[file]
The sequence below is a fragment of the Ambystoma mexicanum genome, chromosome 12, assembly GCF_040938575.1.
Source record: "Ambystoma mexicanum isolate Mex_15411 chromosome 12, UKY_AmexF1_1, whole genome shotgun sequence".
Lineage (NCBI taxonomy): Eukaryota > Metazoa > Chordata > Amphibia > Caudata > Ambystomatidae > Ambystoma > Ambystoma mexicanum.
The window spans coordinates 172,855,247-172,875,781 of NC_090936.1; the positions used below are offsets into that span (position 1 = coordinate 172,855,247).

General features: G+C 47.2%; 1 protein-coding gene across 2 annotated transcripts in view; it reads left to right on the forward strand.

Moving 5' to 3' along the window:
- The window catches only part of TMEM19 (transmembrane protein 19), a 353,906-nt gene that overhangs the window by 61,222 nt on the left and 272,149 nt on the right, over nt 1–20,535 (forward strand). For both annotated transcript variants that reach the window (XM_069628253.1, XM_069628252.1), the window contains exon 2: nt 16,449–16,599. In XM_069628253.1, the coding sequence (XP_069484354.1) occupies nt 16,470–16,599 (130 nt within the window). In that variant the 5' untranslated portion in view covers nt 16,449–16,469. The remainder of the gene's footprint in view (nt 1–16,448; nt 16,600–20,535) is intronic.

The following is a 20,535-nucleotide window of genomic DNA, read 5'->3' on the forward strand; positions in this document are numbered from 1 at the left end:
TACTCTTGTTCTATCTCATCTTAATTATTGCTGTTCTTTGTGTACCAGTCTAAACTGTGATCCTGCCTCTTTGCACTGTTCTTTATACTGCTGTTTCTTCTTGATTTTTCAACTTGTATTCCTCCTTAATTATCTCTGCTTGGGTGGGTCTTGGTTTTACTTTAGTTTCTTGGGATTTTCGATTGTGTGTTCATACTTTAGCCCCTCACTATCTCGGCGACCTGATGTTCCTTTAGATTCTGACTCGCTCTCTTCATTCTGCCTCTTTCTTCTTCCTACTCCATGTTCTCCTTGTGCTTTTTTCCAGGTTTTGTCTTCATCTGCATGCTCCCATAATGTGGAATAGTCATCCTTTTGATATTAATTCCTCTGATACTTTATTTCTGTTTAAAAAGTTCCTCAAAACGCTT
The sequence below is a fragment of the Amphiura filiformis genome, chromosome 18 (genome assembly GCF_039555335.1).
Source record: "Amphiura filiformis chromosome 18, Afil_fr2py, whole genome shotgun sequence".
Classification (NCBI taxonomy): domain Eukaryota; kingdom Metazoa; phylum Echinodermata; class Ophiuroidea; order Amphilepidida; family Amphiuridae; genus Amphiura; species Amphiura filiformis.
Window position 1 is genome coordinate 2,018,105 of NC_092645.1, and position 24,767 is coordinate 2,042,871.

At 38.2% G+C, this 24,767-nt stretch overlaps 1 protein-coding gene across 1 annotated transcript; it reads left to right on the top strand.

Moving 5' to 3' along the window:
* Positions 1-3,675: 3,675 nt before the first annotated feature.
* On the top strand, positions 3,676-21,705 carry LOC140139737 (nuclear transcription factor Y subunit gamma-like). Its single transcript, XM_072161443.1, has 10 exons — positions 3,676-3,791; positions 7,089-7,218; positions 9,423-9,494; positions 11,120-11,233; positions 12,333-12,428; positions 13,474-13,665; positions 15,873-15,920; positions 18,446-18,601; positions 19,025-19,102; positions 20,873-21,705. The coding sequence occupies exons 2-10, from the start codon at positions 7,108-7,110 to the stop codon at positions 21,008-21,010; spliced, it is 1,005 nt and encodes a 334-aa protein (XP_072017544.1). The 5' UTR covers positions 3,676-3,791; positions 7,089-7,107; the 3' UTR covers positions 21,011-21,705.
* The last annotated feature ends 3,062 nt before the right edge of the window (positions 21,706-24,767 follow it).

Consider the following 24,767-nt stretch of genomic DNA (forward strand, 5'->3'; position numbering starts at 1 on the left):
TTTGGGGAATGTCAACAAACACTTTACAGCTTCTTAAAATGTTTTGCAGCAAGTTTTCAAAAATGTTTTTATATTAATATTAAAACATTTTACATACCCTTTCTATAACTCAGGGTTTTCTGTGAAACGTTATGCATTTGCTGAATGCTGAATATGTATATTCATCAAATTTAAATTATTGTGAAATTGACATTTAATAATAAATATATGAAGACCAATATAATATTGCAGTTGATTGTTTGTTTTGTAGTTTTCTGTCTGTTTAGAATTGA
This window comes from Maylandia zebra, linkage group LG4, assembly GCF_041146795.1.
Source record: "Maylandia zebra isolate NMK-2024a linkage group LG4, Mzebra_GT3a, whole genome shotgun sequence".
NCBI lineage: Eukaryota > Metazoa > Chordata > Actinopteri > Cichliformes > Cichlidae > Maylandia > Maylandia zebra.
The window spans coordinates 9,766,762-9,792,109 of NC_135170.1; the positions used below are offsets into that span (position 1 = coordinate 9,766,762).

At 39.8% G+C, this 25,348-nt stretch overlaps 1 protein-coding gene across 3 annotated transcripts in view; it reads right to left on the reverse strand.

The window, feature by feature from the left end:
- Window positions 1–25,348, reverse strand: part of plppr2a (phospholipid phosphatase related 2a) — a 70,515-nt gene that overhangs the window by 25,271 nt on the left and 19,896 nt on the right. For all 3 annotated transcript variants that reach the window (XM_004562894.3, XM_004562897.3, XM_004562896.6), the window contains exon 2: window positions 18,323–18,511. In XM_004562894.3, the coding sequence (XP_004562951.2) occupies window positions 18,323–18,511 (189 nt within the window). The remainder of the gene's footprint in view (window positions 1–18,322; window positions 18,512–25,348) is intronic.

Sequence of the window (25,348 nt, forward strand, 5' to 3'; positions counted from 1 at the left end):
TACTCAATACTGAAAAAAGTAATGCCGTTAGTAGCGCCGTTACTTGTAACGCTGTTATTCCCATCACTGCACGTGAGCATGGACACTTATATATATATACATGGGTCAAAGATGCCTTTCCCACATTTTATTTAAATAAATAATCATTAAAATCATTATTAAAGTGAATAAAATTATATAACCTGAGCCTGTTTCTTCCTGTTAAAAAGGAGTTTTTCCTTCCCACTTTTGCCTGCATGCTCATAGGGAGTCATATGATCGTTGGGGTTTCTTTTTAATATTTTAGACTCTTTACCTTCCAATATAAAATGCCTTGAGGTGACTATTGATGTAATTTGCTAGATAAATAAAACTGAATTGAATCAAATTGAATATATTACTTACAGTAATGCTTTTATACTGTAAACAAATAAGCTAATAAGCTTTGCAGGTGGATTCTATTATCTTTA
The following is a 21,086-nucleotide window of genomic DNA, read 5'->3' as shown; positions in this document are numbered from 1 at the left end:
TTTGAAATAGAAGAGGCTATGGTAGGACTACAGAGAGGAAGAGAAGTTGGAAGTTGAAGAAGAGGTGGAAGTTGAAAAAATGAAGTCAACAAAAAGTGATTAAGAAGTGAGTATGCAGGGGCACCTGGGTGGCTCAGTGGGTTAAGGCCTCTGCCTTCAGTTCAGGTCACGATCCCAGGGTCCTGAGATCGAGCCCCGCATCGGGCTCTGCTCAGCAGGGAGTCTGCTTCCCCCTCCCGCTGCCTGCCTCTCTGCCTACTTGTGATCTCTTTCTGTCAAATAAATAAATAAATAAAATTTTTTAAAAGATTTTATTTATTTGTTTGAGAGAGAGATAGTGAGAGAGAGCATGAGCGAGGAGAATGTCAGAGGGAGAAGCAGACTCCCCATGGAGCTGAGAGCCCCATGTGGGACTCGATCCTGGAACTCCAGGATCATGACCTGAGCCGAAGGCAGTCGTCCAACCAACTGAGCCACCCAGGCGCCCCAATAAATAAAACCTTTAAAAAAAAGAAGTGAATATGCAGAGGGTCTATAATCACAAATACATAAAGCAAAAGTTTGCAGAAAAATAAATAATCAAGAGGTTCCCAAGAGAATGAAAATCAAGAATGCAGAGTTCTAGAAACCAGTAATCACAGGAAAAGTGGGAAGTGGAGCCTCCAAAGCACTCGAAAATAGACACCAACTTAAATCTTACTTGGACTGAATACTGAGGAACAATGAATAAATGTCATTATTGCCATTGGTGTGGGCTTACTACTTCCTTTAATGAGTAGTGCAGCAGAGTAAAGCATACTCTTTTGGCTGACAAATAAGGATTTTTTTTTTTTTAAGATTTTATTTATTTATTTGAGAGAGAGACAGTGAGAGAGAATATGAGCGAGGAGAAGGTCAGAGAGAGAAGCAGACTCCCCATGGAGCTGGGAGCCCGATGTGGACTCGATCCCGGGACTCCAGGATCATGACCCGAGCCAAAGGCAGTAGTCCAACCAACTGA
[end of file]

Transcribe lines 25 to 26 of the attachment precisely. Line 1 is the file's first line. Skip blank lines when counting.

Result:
At 39.8% G+C, this 25,348-nt stretch overlaps 1 protein-coding gene across 3 annotated transcripts in view; it reads right to left on the reverse strand.

The window, feature by feature from the left end: